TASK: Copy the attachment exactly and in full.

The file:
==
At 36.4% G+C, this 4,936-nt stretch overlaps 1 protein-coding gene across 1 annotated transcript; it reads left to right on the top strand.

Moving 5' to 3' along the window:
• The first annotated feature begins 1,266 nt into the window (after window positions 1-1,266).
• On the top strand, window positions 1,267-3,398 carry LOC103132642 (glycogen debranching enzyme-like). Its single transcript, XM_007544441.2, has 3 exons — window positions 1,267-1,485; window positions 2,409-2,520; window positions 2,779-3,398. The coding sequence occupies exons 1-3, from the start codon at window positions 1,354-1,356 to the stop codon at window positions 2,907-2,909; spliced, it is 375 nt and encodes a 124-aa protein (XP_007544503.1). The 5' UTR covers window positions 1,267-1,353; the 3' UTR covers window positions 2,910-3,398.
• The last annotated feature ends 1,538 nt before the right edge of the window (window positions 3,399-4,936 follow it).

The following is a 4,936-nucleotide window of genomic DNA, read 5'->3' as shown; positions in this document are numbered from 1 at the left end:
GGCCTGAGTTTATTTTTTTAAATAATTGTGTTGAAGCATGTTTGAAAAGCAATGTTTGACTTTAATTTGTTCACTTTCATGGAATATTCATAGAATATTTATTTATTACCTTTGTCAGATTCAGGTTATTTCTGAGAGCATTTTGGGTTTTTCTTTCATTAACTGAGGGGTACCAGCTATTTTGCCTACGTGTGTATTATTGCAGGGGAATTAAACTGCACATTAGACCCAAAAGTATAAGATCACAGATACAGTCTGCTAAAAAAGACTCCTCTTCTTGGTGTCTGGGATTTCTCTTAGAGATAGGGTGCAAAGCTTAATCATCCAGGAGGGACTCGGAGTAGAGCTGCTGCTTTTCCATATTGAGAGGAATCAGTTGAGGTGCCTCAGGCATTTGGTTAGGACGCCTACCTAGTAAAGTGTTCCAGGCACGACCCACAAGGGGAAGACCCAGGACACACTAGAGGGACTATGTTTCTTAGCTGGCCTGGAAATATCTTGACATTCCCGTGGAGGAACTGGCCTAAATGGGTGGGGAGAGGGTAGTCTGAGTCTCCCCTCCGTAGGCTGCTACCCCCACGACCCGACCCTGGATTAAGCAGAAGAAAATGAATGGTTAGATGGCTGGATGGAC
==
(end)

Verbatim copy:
At 36.4% G+C, this 4,936-nt stretch overlaps 1 protein-coding gene across 1 annotated transcript; it reads left to right on the top strand.

Moving 5' to 3' along the window:
• The first annotated feature begins 1,266 nt into the window (after window positions 1-1,266).
• On the top strand, window positions 1,267-3,398 carry LOC103132642 (glycogen debranching enzyme-like). Its single transcript, XM_007544441.2, has 3 exons — window positions 1,267-1,485; window positions 2,409-2,520; window positions 2,779-3,398. The coding sequence occupies exons 1-3, from the start codon at window positions 1,354-1,356 to the stop codon at window positions 2,907-2,909; spliced, it is 375 nt and encodes a 124-aa protein (XP_007544503.1). The 5' UTR covers window positions 1,267-1,353; the 3' UTR covers window positions 2,910-3,398.
• The last annotated feature ends 1,538 nt before the right edge of the window (window positions 3,399-4,936 follow it).

The following is a 4,936-nucleotide window of genomic DNA, read 5'->3' as shown; positions in this document are numbered from 1 at the left end:
GGCCTGAGTTTATTTTTTTAAATAATTGTGTTGAAGCATGTTTGAAAAGCAATGTTTGACTTTAATTTGTTCACTTTCATGGAATATTCATAGAATATTTATTTATTACCTTTGTCAGATTCAGGTTATTTCTGAGAGCATTTTGGGTTTTTCTTTCATTAACTGAGGGGTACCAGCTATTTTGCCTACGTGTGTATTATTGCAGGGGAATTAAACTGCACATTAGACCCAAAAGTATAAGATCACAGATACAGTCTGCTAAAAAAGACTCCTCTTCTTGGTGTCTGGGATTTCTCTTAGAGATAGGGTGCAAAGCTTAATCATCCAGGAGGGACTCGGAGTAGAGCTGCTGCTTTTCCATATTGAGAGGAATCAGTTGAGGTGCCTCAGGCATTTGGTTAGGACGCCTACCTAGTAAAGTGTTCCAGGCACGACCCACAAGGGGAAGACCCAGGACACACTAGAGGGACTATGTTTCTTAGCTGGCCTGGAAATATCTTGACATTCCCGTGGAGGAACTGGCCTAAATGGGTGGGGAGAGGGTAGTCTGAGTCTCCCCTCCGTAGGCTGCTACCCCCACGACCCGACCCTGGATTAAGCAGAAGAAAATGAATGGTTAGATGGCTGGATGGAC